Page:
Georgetown University’s Newspaper of Record since 1920

The Hoya

Georgetown University’s Newspaper of Record since 1920

The Hoya

Georgetown University’s Newspaper of Record since 1920

The Hoya

On the Bubble, RPI Could Spell RIP for Hoyas

The Hoyas will be nervously counting down the days till Monday, when the NCAA men’s soccer tournament field will be announced. Adding to their anxiety will be the fact that the tournament pool consists of 48 teams, but the latest NCAA Ratings Percentage Index (RPI) rankings place the Hoyas at 57.

“The RPI is a strange creature,” said Keith Tabatznik, the last coach at Georgetown to take the Hoyas to the NCAA tournament. He explained that many factors go into mathematically formulating the rankings. “It takes into account your wins and losses, your opponents’ wins and losses and your opponents’ opponents’ wins and losses. . It tries to reward teams that play strong schedules.”

Although the Hoyas are ranked nine spots behind 48th place, the Blue and Gray are a part of one of the nation’s toughest leagues. The Big East slate may work in their favor with committee members who prioritize teams performing well with difficult schedules.

Tabatznik, who coached the Hoyas for 22 seasons before handing the reins to current Head Coach Brian Wiese, took the team to two NCAA tournaments in the 90s. The first was in 1994, when the Blue and Gray got in by winning the regular season Big East title. The second time around, in 1997, Tabatznik’s men proved their quality under pressure, and the team that won five overtime victories in the regular season made it to the Sweet 16.

“We actually hosted the first round at Georgetown [in 1994],” Tabatznik said. “It was a really special occasion. It was close to 5,000 there, Coach John Thompson Sr. and Father [Leo] O’Donovan were in the audience – it was quite special. Obviously, it did a lot for the campus, as well as for the program.”

The former coach spoke about importance of the NCAA tournament for Georgetown. Thanks to the Blue and Gray’s stint in the national tournament, he said, the program grew from its status as one with low funding and scant scholarships to a program that attracted quality recruits and collected better records.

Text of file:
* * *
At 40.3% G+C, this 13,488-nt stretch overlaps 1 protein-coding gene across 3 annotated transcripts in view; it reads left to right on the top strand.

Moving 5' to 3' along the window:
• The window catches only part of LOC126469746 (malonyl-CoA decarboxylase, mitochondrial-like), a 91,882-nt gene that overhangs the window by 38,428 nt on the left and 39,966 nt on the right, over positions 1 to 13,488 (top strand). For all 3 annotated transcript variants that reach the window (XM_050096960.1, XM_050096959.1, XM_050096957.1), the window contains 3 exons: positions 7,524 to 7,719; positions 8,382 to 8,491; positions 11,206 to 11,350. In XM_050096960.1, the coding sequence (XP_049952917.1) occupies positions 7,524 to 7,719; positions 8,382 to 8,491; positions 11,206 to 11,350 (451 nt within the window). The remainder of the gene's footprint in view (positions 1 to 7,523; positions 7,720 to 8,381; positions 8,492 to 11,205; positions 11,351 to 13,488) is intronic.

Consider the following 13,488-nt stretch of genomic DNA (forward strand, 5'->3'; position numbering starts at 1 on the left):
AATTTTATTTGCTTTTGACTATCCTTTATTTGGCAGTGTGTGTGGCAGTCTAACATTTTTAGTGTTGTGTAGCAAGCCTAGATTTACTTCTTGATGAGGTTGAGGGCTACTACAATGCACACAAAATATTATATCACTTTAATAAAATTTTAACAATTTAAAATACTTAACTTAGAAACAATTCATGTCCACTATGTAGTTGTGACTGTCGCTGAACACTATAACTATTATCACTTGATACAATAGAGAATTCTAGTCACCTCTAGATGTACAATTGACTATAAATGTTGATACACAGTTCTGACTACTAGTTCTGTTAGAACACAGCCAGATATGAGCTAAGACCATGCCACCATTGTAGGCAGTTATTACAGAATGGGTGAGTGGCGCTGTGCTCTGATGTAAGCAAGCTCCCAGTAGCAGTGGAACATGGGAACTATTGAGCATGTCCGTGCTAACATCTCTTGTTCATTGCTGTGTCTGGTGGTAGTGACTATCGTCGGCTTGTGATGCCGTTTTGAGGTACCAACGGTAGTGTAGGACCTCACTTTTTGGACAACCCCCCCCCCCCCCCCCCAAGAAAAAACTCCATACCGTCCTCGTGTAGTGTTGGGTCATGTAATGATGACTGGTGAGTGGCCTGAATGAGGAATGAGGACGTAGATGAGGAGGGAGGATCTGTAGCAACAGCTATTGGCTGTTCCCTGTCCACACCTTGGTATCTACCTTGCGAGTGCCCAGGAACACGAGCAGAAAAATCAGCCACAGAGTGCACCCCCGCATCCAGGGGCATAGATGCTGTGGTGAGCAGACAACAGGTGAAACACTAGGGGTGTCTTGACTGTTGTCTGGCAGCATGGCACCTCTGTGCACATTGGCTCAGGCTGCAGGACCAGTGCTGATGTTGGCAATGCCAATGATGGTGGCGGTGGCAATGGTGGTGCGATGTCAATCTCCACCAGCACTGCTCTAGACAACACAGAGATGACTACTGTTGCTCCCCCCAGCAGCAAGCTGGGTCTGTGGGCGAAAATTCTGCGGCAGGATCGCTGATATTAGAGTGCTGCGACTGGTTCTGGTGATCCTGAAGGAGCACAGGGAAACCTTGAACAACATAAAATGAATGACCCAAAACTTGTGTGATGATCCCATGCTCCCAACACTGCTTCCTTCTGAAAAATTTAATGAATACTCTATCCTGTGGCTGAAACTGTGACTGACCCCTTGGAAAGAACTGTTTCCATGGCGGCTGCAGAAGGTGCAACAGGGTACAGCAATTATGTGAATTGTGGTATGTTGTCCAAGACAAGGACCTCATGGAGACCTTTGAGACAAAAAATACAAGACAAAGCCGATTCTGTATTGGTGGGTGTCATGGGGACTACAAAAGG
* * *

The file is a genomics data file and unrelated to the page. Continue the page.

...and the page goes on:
There was a slight dip in the Hoyas’ performance in the years after the 1997 season, and despite the fact that some seasons the Hoyas came close to making the NCAA tournament, they were not able to hit the mark.

“We had been very close quite a number of years,” Tabatznik said. “But when I say close, I call it within two games.” He went on to emphasize the importance of winning games against strong teams, an important factor in the RPI.

The Hoyas’ head-to-head record against better-ranked teams could be the reason behind the dip in their RPI. The team lost twice to No. 16 USF and once to No. 8 Notre Dame this season; if the team had managed a win, or at the very least, a tie, against the two Big East powers, they would have a much better tournament resume.

On the other hand, the Blue and Gray’s 5-3-3 regular season Big East record led to a three seed in the conference tournament; the Hoyas had to face off in the first round against Cincinnati’s team, and came from behind to take the 3-1 win and progress to the quarterfinals.

“I think the Cincinnati game was a game we had to win,” Wiese said. “I think if we had beaten South Florida, it would have been a done deal. We wouldn’t have had to worry as much.

“The good thing we have is being in the Big East. It certainly helps. Through the years, [the Big East has gotten] seven teams in the NCAA tournament. I’m certain that we’re definitely in the top seven of the league this year. But is the league going to get seven again this year [in the NCAA tournament]? That’s what the committee decides.”

A lot still hangs in the balance for the Hoyas, who have turned around from last year’s mediocre record to post an 11-5-3 record on this season. It is this group of men that has made the strongest push in recent years to emulate the team that made the NCAA tournament a decade ago, and Wiese feels that it will be a tough blow for them if the team does not get a bid.

“I would be horribly disappointed for the boys if they don’t get a chance to compete in the tournament after the year they’ve had,” he said.

The seniors, who were freshmen during Tabatznik’s last season with the Hoyas, have been instrumental to the team’s success this season. “I have my best wishes for the program, and especially for the seniors,” Tabatznik said. “Whether they get in or not, they finished on a fantastic season, and I think they’re a huge reason why Georgetown had such a successful season this year.”

All Hoya eyes will be on the television screen come Monday, when ESPNEWS broadcasts the pick at 5:30 p.m.

“I think that this year’s team is a tournament-quality team,” Tabatznik said, “and if they fall short, it’ll be by the one or two results that they needed to have gone their way against the top teams.”

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